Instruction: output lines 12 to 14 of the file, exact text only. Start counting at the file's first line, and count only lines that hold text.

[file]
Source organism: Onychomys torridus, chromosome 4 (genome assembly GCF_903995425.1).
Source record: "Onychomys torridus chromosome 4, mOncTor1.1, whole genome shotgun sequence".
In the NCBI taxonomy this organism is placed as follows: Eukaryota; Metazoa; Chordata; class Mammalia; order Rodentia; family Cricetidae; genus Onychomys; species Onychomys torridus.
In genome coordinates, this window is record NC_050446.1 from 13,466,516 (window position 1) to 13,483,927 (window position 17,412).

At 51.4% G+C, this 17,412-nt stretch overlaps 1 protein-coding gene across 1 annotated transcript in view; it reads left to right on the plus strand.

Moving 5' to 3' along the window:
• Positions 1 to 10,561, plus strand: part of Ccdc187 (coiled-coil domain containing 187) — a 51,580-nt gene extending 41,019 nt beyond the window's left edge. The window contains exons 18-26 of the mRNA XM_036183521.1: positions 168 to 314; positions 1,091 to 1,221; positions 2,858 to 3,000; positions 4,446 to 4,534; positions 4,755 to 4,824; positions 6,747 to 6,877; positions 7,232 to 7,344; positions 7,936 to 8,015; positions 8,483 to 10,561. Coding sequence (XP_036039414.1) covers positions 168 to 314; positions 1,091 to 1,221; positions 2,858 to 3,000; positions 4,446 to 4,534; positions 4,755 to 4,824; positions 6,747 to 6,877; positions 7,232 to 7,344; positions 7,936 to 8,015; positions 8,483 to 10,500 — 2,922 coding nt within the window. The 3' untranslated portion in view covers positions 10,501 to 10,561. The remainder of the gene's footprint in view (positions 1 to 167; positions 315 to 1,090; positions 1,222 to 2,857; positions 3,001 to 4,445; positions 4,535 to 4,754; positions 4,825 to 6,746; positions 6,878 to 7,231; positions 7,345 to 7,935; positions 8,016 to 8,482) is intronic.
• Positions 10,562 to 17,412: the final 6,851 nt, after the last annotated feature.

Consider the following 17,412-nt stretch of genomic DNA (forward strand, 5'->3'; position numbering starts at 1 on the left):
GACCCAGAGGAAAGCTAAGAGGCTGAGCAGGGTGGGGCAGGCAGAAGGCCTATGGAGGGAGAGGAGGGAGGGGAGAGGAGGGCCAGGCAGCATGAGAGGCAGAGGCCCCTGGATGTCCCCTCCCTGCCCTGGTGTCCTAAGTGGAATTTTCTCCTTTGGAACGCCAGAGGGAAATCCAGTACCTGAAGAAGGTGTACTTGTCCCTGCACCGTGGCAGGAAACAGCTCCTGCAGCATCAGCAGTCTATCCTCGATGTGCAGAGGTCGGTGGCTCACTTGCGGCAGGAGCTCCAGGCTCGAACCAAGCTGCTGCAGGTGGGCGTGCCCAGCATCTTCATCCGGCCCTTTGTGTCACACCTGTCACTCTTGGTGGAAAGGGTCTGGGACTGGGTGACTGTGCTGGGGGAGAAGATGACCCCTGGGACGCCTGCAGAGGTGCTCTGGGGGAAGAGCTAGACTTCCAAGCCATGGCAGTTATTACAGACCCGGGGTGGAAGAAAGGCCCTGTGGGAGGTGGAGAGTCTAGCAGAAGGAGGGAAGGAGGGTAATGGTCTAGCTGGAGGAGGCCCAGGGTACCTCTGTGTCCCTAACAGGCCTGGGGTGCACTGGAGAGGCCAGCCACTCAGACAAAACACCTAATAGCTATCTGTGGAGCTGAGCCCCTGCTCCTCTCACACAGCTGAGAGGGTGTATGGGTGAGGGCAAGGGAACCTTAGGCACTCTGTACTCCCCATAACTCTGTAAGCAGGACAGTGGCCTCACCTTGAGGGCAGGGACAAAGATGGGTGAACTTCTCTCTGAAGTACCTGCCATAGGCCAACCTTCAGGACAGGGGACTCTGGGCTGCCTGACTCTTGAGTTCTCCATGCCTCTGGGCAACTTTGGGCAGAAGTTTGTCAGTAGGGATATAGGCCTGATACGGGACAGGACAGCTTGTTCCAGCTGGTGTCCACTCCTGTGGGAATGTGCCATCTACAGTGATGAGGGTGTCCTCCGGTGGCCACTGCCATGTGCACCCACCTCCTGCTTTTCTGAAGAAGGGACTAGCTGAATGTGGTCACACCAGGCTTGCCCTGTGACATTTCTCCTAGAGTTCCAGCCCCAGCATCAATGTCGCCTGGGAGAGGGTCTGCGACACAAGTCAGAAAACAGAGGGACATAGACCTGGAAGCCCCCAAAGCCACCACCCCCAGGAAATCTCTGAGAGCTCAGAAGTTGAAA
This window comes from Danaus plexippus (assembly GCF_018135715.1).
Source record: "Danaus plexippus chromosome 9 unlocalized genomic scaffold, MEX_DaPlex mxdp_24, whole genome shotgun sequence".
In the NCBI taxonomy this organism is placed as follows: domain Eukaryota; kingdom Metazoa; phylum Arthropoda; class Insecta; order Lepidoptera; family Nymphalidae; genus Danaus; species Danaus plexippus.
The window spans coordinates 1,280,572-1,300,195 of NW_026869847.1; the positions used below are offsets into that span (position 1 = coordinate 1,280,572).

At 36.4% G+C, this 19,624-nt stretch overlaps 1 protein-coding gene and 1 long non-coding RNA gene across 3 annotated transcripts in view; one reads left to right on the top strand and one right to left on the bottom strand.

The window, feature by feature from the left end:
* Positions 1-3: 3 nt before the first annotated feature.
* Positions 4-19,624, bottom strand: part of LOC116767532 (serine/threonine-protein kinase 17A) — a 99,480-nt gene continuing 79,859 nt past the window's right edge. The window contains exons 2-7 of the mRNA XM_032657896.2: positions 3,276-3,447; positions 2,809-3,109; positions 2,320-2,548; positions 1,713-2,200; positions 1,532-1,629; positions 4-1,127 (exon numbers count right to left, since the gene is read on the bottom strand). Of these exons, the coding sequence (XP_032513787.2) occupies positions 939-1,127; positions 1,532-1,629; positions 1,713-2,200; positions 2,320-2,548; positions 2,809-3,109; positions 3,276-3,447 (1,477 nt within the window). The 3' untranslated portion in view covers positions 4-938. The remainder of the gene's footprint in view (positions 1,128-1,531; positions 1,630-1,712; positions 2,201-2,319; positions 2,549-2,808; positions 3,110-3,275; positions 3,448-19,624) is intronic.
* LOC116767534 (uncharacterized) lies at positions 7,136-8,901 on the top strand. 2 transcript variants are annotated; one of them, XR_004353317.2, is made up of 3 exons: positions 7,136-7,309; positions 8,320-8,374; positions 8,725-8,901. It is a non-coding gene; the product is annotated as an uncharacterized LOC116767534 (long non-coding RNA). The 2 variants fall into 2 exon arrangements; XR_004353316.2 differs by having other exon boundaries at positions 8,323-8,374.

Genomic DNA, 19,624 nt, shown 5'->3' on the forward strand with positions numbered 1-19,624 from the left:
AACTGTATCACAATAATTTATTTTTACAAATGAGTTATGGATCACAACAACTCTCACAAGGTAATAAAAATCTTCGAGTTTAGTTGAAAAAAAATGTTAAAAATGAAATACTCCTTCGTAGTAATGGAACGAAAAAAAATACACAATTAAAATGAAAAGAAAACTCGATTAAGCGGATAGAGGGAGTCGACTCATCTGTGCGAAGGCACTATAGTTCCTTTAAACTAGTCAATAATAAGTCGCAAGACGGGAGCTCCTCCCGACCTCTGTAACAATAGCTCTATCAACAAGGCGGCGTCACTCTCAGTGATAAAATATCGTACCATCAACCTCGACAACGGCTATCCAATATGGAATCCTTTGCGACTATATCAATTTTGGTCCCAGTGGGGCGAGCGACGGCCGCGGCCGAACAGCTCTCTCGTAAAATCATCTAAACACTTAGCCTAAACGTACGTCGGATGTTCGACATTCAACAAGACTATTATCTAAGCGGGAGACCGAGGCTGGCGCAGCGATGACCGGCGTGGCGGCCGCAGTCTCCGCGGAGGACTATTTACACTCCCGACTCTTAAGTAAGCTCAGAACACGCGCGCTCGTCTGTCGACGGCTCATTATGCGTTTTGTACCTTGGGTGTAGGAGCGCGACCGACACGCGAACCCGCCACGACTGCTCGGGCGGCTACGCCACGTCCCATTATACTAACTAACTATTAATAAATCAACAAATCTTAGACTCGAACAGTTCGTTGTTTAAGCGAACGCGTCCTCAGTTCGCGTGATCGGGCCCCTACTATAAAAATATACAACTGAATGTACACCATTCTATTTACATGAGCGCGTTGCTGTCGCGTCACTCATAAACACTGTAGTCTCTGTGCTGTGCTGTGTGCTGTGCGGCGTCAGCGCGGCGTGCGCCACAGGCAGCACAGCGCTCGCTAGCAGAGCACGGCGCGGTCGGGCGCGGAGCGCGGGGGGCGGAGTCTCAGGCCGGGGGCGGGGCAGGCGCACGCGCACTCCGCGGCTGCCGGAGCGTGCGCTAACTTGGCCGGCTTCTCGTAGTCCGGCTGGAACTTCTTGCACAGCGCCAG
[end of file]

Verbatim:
Source record: "Danaus plexippus chromosome 9 unlocalized genomic scaffold, MEX_DaPlex mxdp_24, whole genome shotgun sequence".
In the NCBI taxonomy this organism is placed as follows: domain Eukaryota; kingdom Metazoa; phylum Arthropoda; class Insecta; order Lepidoptera; family Nymphalidae; genus Danaus; species Danaus plexippus.
The window spans coordinates 1,280,572-1,300,195 of NW_026869847.1; the positions used below are offsets into that span (position 1 = coordinate 1,280,572).